Metals Used in Teeth Repair – AHA! Detoxify Discovery for June 2024

Note: This article is dedicated to Dr. Joe Miller, DDS and all of his fellow dentists whom hand-mixed dental amalgam materials of silver, tin and mercury to fill cavities in their patients’ teeth.

April 22, 2024 – When I was a youngster back in the latter 1950’s and early 1960’s, my grandfather had his dental practice on a floor of one of the tallest buildings in Downtown Ft. Worth, TX. He gently applied micro dosages of Novocain and between dosages while awaiting on numbness in my mouth, he would go into the adjacent room to the mix amalgams of silver, tin and mercury used to fill cavities. Also, he enjoyed tinkering with gold and making gold jewelry for his grandchildren. Since elemental mercury is used to make powdered metal annoys bond better for durability, I now presume he was mixing mercury with the gold too. Our honoree for this article, Dr. Miller, also was exposed to mercury amalgam during his many years in practice and swears on the Watt-Ahh for his long-term detoxifying routine for years.

We all likely have or have had metal fillings and even titanium implants in our mouths, sometimes replaced with less-toxic resin compounds, preferably BPA free. Our saliva is caustic to all of these dentistry materials over time. Resin which involves more dentistry training and skill to successfully bond to the tooth, may have a shorter-useful life when compared to metals. Fillings with mercury can discharge mercury gas and lodge into the cells of our lungs, gut, liver and kidneys for years. Titanium typically used in implants also is susceptible to saliva breakdown and may amplify any side effects from EMF (electromagnetic fields) exposure.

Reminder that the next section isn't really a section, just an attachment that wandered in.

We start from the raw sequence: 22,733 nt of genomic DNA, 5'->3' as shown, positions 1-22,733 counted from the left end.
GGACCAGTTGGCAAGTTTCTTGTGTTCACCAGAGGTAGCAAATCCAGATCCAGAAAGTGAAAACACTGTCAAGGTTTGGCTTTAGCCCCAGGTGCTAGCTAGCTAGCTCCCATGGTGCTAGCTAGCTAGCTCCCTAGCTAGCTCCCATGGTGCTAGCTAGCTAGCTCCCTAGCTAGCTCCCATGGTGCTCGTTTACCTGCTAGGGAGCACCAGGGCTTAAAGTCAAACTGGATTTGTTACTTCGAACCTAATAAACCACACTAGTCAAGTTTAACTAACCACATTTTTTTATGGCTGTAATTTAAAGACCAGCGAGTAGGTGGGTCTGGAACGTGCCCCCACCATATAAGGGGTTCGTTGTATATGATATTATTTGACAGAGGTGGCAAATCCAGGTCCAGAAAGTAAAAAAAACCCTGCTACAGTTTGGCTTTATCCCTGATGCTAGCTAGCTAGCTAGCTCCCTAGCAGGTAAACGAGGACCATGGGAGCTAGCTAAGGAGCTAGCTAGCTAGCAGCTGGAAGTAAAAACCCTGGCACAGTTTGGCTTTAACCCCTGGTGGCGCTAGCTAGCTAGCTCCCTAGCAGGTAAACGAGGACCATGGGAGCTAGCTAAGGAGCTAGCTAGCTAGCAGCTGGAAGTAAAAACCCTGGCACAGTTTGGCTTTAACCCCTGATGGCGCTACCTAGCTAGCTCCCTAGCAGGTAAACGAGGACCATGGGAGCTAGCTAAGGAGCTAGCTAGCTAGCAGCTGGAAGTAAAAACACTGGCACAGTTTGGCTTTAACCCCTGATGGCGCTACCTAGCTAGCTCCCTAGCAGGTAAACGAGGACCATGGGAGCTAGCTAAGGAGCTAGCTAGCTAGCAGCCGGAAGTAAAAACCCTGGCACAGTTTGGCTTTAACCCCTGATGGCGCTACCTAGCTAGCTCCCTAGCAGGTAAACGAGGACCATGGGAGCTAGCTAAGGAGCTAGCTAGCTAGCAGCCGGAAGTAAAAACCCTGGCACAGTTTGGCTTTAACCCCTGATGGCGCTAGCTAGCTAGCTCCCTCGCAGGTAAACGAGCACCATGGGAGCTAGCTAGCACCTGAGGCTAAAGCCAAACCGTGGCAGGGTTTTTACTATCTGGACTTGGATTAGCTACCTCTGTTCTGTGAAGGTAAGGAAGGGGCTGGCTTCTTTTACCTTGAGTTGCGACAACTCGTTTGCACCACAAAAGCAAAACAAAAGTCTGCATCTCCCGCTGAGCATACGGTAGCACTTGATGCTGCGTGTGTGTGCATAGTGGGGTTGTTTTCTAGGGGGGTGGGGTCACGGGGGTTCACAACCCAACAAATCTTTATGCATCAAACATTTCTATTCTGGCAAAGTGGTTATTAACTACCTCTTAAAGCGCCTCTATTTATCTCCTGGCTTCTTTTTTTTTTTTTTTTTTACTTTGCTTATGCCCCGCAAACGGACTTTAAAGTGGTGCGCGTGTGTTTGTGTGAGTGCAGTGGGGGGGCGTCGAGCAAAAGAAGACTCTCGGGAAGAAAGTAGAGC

Surprisingly, the FDA has a fairly neutral position on replacing mercury amalgam fillings that are in good condition without tooth decay. The FDA does recommend that certain individuals whom may be more susceptible to mercury toxicity (e.g., pregnant women, children and those suffering from kidney disease) should discuss with their dentist and/or physician about dental amalgam. According to the FDA, removal of intact amalgam fillings results in unnecessary loss of healthy tooth structure and exposes the patient to a temporary increase in mercury gas released during the removal process.   There is also some discussion of potential impact of exposure to EMF in elevating mercury toxicity levels for those with amalgam fillings.

How Much Mercury Gas is Discharged from Dental Amalgam Fillings?

Mercury gas discharged from amalgam fillings and inhaled into the lungs comes from the use of elemental mercury. Both elemental and inorganic mercury also can be found in the air, soil and water. Methylmercury or organic mercury is found in fish and can be absorbed through the digestive track. However, both forms of mercury can “bioaccumulate” into the fluids and tissues of the body causing potential health effects to the kidneys, nervous system and gastrointestinal tract. Some of the side effects of mercury toxicity include nausea, muscle weakness, indecision, difficulty in breathing and kidney damage.

The FDA, however, remains uncertain about the effects of mercury gas exposure from dental amalgam since research seems to be unable to isolate that gas from other bioaccumulated mercury in the tissue of the body. Research has not consistently determined the degree of mercury accumulation from dental amalgam and whether that amount specifically results in adverse health outcomes. Consequently, the FDA has no acceptable exposure limits for vapor gas from dental amalgam.

Safer Removal of Dental Amalgam Fillings

So, you decided to remove your amalgam fillings and replace with a BPA-free resin compound  but want to reduce mercury gas release during the procedure. A biological dentist who has a IAOMT SMART Certification (International Academy of Oral Medicine and Toxicology, Safe Mercury Amalgam Removal Technique)  is an option. The elaborate SMART safeguards are applied to protect both the patient and dental staff from mercury exposure during the procedure include wearing protective gear, creating a dental dam that properly seals around the patient’s mouth, water irrigation, high-volume suction and room aeration.

All of the 2024 “AHA! Detoxify” Series can be found here.

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